Drew: The Man Behind the Poster

Drew: The Man Behind the Poster (2013)

Opened: 07/19/2013 Limited

San Diego, CA07/19/2013 - 07/25/20137 days
New York08/16/2013 - 08/22/20137 days

Trailer: Click for trailer

Websites: Home, Facebook, YouTube

Genre: Documentary

Rated: Unrated

What does Indiana Jones, Kermit The Frog, Marty McFly, Harry Potter and Darth Vader have in common? Artist Drew Struzan.


DREW: THE MAN BEHIND THE POSTER is a feature-length documentary film highlighting the career of poster artist Drew Struzan, whose most popular works include the Indiana Jones, Back to the Future and Star Wars movie posters. Telling the tale through exclusive interviews with George Lucas, Harrison Ford, Michael J. Fox, Frank Darabont, Guillermo del Toro, Steven Spielberg and many other filmmakers, artists and critics, the journey spans Drew's early career in commercial and album cover art through his recent retirement as one of the most recognizable and influential movie poster artists of all time. Three filmmakers have united to bring this film to life; Greg Boas (Hefty Inc.), Charles Ricciardi (Torino Pictures), and Erik P. Sharkey (Sharkey Productions), assembling one of the most intriguing film lineups and crafting a comprehensive presentation about the artist, the art, the stories behind Drew's most recognizable creations, as well as a never-before-seen insider's examination of the industry and the profession of motion picture advertising.

Drew Struzan - Short Biography

Drew Struzan, one of the most prolific and revered film poster designers of the 20th century was born in 1947 in Oregon. At the age of 18, he decided to leave home and pursue his life-long passion for drawing at the Art Center College of Design, migrating to West Los Angeles from Oregon City. As a young child lacking resources, Drew would sketch on toilet paper before rolling it back up, but entering an academic art setting opened a world of possibilities to him. He remained, however, relatively unfamiliar with the art world, and thus returned his counselor's inquiry about his choice of major with a question of his own, "What are my choices?"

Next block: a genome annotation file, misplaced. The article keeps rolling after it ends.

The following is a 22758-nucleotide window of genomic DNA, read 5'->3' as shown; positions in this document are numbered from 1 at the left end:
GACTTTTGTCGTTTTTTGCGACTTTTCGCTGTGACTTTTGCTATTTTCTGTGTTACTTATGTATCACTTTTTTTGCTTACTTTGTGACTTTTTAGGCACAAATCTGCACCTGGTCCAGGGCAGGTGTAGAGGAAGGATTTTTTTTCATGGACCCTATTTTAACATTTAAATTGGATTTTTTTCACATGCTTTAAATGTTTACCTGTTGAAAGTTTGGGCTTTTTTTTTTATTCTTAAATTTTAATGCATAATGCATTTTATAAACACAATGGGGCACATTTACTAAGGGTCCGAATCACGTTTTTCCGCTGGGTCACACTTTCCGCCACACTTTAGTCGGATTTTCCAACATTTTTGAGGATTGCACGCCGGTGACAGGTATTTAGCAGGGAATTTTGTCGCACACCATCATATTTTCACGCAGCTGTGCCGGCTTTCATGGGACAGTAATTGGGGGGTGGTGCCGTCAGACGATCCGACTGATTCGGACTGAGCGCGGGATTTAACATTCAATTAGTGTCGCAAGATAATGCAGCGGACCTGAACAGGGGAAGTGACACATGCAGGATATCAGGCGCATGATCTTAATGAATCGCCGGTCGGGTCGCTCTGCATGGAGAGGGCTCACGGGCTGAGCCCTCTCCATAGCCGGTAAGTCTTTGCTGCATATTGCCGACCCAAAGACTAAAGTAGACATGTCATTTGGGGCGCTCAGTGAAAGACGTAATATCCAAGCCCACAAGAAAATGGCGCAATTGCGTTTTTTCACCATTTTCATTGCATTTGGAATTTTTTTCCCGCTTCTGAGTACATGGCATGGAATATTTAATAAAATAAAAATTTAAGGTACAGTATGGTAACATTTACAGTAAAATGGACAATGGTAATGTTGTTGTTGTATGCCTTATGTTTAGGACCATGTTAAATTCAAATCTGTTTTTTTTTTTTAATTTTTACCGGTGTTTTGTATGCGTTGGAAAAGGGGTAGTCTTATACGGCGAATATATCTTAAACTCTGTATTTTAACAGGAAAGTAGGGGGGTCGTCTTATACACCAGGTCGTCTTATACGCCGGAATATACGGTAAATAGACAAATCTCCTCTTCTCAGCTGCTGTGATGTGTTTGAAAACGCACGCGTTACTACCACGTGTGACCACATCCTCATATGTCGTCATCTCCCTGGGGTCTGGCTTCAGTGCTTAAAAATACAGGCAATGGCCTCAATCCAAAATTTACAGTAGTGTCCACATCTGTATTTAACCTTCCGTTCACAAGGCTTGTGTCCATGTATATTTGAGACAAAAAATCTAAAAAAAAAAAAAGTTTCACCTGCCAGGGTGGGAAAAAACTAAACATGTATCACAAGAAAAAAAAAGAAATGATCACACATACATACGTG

Hailing from a poor background and with no money coming in to pay for his education, Struzan chose the path of an illustrator, viewing it as a much shorter path to a slice of bread than a career as a fine artist. On such a strict budget that he was only able to eat two days a week, the prospect of more immediate returns for his work was too tempting to forego. Drew was often kicked out of class because he was unable to pay tuition, but he would sneak in the back door to make sure that he did not miss any valuable education. He would sell homework pieces to other students for petty cash, but remained in dire financial straights even after his marriage and the birth of his first child.

After six years at Art Center, Drew's post academic career started with a trip to a hiring agency, which landed him a job at the design company Pacific Eye & Ear. Working under founder Ernie Cefalu, Struzan designed album artwork for a number of esteemed musical artists, including The Beach Boys, Roy Orbison, Black Sabbath, and more. During this time, Struzan illustrated Alice Cooper's Welcome to my Nightmare, which was voted one of the Top 100 cover albums of all time by The Rolling Stone. Though he was in demand because of his acclaimed work, Struzan was still earning little for each illustration.

Drew's Alice Cooper cover caught the eye of Tony Seiniger, who approached Drew about designing the poster for The Blackbird and introduced him to the movie poster-designing scene. Drew's big break came a few years later through collaboration with artist Charles White III on a Star Wars poster contracted by George Lucas. Following the Star Wars poster, Struzan was commissioned for a slough of posters for blockbuster films including Bladerunner, Back to the Future, The Muppet Movie, Risky Business, Indiana Jones, and The Goonies. The 90s saw the decline of illustrated movie posters as digital technologies became a cheaper and faster medium for design; however, Drew still worked on some posters, such as those for Hook, Harry Potter and the Sorcerer's Stone, and Hellboy. As the industry sought more and more digitally created posters, Drew moved into other areas, designing artwork for Milton Bradley board games, postage stamps, and Franklin Mint collectible plates.

Drew has since moved into retirement, though he continues to illustrate for pleasure. Transitioning away from his life's work of commissioned pieces, he has begun to create autotelic works. While missed in the film industry, Drew's stunning "l'art pour l'art" works are received with much the same enthusiasm and wonder as his iconic movie posters.